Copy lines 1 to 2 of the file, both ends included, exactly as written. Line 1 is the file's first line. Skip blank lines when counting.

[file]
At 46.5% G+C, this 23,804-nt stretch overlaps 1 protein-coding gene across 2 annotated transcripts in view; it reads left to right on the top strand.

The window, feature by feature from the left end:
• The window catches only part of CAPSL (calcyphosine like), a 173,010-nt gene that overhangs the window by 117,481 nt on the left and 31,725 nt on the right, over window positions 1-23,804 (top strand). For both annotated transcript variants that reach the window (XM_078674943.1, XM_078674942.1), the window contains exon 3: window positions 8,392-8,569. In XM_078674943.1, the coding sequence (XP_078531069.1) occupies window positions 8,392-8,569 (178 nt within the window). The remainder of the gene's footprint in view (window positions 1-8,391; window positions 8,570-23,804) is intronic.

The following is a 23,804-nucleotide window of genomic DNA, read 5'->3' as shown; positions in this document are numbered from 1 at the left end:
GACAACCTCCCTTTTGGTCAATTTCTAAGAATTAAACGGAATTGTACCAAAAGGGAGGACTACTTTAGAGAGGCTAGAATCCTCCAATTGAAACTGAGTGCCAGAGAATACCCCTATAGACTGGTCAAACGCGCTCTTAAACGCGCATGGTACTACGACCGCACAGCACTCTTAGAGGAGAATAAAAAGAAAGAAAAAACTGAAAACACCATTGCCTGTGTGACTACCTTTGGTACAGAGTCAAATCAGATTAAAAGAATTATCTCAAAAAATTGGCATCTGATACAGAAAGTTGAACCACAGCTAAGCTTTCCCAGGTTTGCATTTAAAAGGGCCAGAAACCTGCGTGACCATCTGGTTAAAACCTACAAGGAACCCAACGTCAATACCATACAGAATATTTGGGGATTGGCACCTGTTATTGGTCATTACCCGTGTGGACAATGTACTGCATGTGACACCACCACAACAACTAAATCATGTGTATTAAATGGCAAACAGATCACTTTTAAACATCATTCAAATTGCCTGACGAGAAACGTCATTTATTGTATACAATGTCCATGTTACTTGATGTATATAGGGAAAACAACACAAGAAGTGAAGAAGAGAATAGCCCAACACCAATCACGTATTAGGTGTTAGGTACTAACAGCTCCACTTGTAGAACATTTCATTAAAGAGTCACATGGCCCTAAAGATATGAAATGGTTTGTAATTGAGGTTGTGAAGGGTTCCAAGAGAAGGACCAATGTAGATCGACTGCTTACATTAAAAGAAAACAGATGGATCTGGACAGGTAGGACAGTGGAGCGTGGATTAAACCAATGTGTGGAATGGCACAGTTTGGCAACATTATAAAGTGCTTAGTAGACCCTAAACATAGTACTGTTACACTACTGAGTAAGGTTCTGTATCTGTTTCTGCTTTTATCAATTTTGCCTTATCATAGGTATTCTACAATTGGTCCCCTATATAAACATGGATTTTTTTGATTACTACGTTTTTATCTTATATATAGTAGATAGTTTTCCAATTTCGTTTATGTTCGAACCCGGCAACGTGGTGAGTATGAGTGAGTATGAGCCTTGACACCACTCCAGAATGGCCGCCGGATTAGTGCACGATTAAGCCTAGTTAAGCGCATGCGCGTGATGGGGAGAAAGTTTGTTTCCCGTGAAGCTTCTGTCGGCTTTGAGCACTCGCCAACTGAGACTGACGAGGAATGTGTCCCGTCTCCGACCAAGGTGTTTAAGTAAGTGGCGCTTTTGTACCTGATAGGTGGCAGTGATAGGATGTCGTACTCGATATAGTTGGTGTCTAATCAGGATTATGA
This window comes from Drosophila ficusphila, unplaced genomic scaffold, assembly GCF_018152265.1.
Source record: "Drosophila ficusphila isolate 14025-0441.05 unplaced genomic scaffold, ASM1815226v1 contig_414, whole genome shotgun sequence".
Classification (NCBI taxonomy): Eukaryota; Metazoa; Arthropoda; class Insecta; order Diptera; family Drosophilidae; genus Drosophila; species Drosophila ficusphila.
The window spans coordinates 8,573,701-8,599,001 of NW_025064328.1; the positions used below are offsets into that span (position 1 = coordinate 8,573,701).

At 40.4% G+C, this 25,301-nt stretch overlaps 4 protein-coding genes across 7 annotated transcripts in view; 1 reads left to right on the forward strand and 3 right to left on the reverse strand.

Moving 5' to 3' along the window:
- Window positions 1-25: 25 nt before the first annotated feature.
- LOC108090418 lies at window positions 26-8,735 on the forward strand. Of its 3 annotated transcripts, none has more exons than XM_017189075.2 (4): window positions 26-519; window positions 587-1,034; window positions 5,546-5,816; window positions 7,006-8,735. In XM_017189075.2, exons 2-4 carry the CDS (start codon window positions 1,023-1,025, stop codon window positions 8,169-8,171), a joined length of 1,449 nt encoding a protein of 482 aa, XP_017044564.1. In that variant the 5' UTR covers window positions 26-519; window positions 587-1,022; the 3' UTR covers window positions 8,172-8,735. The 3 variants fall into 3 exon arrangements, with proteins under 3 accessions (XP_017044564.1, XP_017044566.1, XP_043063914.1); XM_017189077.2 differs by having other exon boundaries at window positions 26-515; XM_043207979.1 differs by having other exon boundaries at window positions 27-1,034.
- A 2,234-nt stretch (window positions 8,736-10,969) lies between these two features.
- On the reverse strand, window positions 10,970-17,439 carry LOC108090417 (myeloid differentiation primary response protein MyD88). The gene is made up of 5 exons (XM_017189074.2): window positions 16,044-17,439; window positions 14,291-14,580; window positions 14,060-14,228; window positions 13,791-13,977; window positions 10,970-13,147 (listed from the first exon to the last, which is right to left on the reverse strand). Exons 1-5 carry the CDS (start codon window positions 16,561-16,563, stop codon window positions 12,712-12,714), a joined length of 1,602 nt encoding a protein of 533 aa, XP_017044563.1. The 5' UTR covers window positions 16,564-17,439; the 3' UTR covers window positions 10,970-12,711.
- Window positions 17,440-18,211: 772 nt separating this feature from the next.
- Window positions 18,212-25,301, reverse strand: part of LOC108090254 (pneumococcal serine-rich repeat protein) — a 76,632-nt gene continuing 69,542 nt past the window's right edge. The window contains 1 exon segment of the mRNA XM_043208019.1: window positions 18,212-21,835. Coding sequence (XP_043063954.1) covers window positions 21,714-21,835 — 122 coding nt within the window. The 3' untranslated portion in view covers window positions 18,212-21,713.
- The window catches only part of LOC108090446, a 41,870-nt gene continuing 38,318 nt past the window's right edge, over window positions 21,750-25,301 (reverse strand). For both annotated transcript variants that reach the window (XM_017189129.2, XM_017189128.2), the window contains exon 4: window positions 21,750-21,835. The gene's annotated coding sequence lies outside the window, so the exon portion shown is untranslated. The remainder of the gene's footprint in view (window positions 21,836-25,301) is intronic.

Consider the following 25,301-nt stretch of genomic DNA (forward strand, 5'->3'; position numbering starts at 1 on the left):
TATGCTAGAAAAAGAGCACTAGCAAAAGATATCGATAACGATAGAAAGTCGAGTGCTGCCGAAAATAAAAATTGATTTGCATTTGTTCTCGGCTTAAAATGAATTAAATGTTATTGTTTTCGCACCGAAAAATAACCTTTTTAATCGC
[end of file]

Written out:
At 46.5% G+C, this 23,804-nt stretch overlaps 1 protein-coding gene across 2 annotated transcripts in view; it reads left to right on the top strand.

The window, feature by feature from the left end: